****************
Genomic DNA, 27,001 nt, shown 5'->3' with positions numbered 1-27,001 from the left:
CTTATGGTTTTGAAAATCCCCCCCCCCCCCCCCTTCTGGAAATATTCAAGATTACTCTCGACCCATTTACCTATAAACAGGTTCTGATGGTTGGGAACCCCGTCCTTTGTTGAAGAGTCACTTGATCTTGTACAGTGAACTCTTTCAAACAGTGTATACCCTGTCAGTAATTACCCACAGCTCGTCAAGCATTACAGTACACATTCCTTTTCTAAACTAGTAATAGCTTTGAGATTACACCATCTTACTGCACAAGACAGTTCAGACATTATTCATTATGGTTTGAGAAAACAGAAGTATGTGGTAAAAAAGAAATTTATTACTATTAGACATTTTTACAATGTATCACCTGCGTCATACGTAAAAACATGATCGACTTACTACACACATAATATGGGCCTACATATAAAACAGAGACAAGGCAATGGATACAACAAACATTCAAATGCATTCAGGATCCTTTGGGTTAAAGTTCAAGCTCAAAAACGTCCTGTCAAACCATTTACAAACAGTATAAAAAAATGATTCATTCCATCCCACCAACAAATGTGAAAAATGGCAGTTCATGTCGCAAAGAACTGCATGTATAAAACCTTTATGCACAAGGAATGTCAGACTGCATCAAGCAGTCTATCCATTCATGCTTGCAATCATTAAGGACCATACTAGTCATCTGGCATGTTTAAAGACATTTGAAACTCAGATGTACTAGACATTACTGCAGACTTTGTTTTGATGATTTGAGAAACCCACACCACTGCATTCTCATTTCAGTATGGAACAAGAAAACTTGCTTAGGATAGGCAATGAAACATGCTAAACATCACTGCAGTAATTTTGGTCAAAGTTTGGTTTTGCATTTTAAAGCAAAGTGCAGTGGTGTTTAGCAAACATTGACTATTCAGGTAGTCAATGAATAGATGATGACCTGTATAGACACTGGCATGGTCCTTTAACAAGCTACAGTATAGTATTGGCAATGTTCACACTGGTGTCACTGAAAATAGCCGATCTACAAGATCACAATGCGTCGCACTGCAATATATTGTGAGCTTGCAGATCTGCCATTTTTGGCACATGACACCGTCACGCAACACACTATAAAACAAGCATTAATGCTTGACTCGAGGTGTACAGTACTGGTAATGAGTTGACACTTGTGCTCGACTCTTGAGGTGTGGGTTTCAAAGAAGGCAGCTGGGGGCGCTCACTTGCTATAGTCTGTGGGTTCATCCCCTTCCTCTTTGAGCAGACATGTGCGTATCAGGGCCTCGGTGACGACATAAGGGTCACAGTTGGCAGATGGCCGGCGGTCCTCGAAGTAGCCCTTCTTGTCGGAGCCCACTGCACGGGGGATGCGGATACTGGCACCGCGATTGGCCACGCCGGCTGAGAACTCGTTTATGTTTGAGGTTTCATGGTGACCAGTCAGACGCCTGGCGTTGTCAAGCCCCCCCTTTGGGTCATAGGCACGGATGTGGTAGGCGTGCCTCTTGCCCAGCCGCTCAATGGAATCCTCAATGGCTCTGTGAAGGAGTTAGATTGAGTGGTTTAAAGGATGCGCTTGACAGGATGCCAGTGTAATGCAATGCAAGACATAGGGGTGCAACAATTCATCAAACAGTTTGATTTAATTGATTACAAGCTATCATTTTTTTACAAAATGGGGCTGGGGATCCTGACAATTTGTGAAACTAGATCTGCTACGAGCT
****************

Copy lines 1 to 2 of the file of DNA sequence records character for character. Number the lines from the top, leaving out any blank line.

Genomic DNA, 27,001 nt, shown 5'->3' with positions numbered 1-27,001 from the left:
CTTATGGTTTTGAAAATCCCCCCCCCCCCCCCCTTCTGGAAATATTCAAGATTACTCTCGACCCATTTACCTATAAACAGGTTCTGATGGTTGGGAACCCCGTCCTTTGTTGAAGAGTCACTTGATCTTGTACAGTGAACTCTTTCAAACAGTGTATACCCTGTCAGTAATTACCCACAGCTCGTCAAGCATTACAGTACACATTCCTTTTCTAAACTAGTAATAGCTTTGAGATTACACCATCTTACTGCACAAGACAGTTCAGACATTATTCATTATGGTTTGAGAAAACAGAAGTATGTGGTAAAAAAGAAATTTATTACTATTAGACATTTTTACAATGTATCACCTGCGTCATACGTAAAAACATGATCGACTTACTACACACATAATATGGGCCTACATATAAAACAGAGACAAGGCAATGGATACAACAAACATTCAAATGCATTCAGGATCCTTTGGGTTAAAGTTCAAGCTCAAAAACGTCCTGTCAAACCATTTACAAACAGTATAAAAAAATGATTCATTCCATCCCACCAACAAATGTGAAAAATGGCAGTTCATGTCGCAAAGAACTGCATGTATAAAACCTTTATGCACAAGGAATGTCAGACTGCATCAAGCAGTCTATCCATTCATGCTTGCAATCATTAAGGACCATACTAGTCATCTGGCATGTTTAAAGACATTTGAAACTCAGATGTACTAGACATTACTGCAGACTTTGTTTTGATGATTTGAGAAACCCACACCACTGCATTCTCATTTCAGTATGGAACAAGAAAACTTGCTTAGGATAGGCAATGAAACATGCTAAACATCACTGCAGTAATTTTGGTCAAAGTTTGGTTTTGCATTTTAAAGCAAAGTGCAGTGGTGTTTAGCAAACATTGACTATTCAGGTAGTCAATGAATAGATGATGACCTGTATAGACACTGGCATGGTCCTTTAACAAGCTACAGTATAGTATTGGCAATGTTCACACTGGTGTCACTGAAAATAGCCGATCTACAAGATCACAATGCGTCGCACTGCAATATATTGTGAGCTTGCAGATCTGCCATTTTTGGCACATGACACCGTCACGCAACACACTATAAAACAAGCATTAATGCTTGACTCGAGGTGTACAGTACTGGTAATGAGTTGACACTTGTGCTCGACTCTTGAGGTGTGGGTTTCAAAGAAGGCAGCTGGGGGCGCTCACTTGCTATAGTCTGTGGGTTCATCCCCTTCCTCTTTGAGCAGACATGTGCGTATCAGGGCCTCGGTGACGACATAAGGGTCACAGTTGGCAGATGGCCGGCGGTCCTCGAAGTAGCCCTTCTTGTCGGAGCCCACTGCACGGGGGATGCGGATACTGGCACCGCGATTGGCCACGCCGGCTGAGAACTCGTTTATGTTTGAGGTTTCATGGTGACCAGTCAGACGCCTGGCGTTGTCAAGCCCCCCCTTTGGGTCATAGGCACGGATGTGGTAGGCGTGCCTCTTGCCCAGCCGCTCAATGGAATCCTCAATGGCTCTGTGAAGGAGTTAGATTGAGTGGTTTAAAGGATGCGCTTGACAGGATGCCAGTGTAATGCAATGCAAGACATAGGGGTGCAACAATTCATCAAACAGTTTGATTTAATTGATTACAAGCTATCATTTTTTTACAAAATGGGGCTGGGGATCCTGACAATTTGTGAAACTAGATCTGCTACGAGCT